In August of 2013, petitioner filed a Level One grievance challenging the modification of the contract terms, from 240 days to 261 days, after they were filled. Following a hearing, the Board denied petitioner's grievance on September of 2013.

         In September of 2013, petitioner appealed the denial to Level Two of the grievance procedure. Following an unsuccessful mediation, petitioner appealed to Level Three in January of 2014. Following a hearing, the Administrative Law Judge ("ALJ") issued a decision in July of 2015 in which it found that petitioner demonstrated an interest in the posted positions and had standing to challenge the change in the contract terms as a misleading notice of the vacancies to applicants and potential applicants. In July of 2015, the BOE appealed the ALJ's decision to the circuit court. By order entered on June 10, 2016, the circuit court reversed the ALJ's decision and found that petitioner's grievance was not timely filed as required by West Virginia Code § 6C-2-1 and that he did not have a valid excuse for the untimely filing. It is from this order that petitioner appeals.

         The Court has previously established the relevant standard of review:

"Grievance rulings involve a combination of both deferential and plenary review. Since a reviewing court is obligated to give deference to factual findings rendered by an administrative law judge, a circuit court is not permitted to substitute its judgment for that of the hearing examiner with regard to factual determinations. Credibility determinations made by an administrative law judge are similarly entitled to deference. Plenary review is conducted as to the conclusions of law and application of law to the facts, which are reviewed de novo." Syllabus Point 1, Cahill v. Mercer County Bd. of Educ., 208 W.Va. 177, 539 S.E.2d 437 (2000).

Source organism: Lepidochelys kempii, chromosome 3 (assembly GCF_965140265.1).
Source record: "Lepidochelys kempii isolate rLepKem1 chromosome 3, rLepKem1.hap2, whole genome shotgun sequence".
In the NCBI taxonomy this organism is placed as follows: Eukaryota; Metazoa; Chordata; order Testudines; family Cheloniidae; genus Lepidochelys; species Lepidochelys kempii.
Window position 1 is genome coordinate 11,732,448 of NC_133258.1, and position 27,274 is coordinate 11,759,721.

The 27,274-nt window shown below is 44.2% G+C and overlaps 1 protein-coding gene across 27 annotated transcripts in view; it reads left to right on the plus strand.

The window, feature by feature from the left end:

Syl. Pt. 1, Darby v. Kanawha Cty. Bd. of Educ., 227 W.Va. 525, 711 S.E.2d 595 (2011). Further, we have held that

"[a] final order of the hearing examiner for the West Virginia [Public] Employees Grievance Board, made pursuant to W.Va. Code, [6C-2-1], et seq. [ ], and based upon findings of fact, should not be reversed unless clearly wrong." Syl. pt. 1, Randolph Cnty. Bd. of Educ. v. Scalia, 182 W.Va. 289, 387 S.E.2d 524 (1989).

Syl. Pt. 3, Armstrong v. W.Va. Div. of Culture and History, 229 W.Va. 538, 729 S.E.2d 860 (2012). Upon our review, the Court finds that the circuit court did not err in reversing the Board's decision.

         On appeal to this Court, petitioner argues that the circuit court erroneously found that his grievance was not timely filed as required by West Virginia Code § 6C-2-1. Petitioner contends that the grievance time limits were tolled because, as a BOE employee "holding [a] 200-day [contract], he was not working and his workplace was 'legally closed by policy and practice . . . between the first week of June and the middle of August.'" The Court, however, does not agree.

         We begin our analysis with a review of West Virginia Code § 6C-2-4(a)(1), which identifies the time limits for ...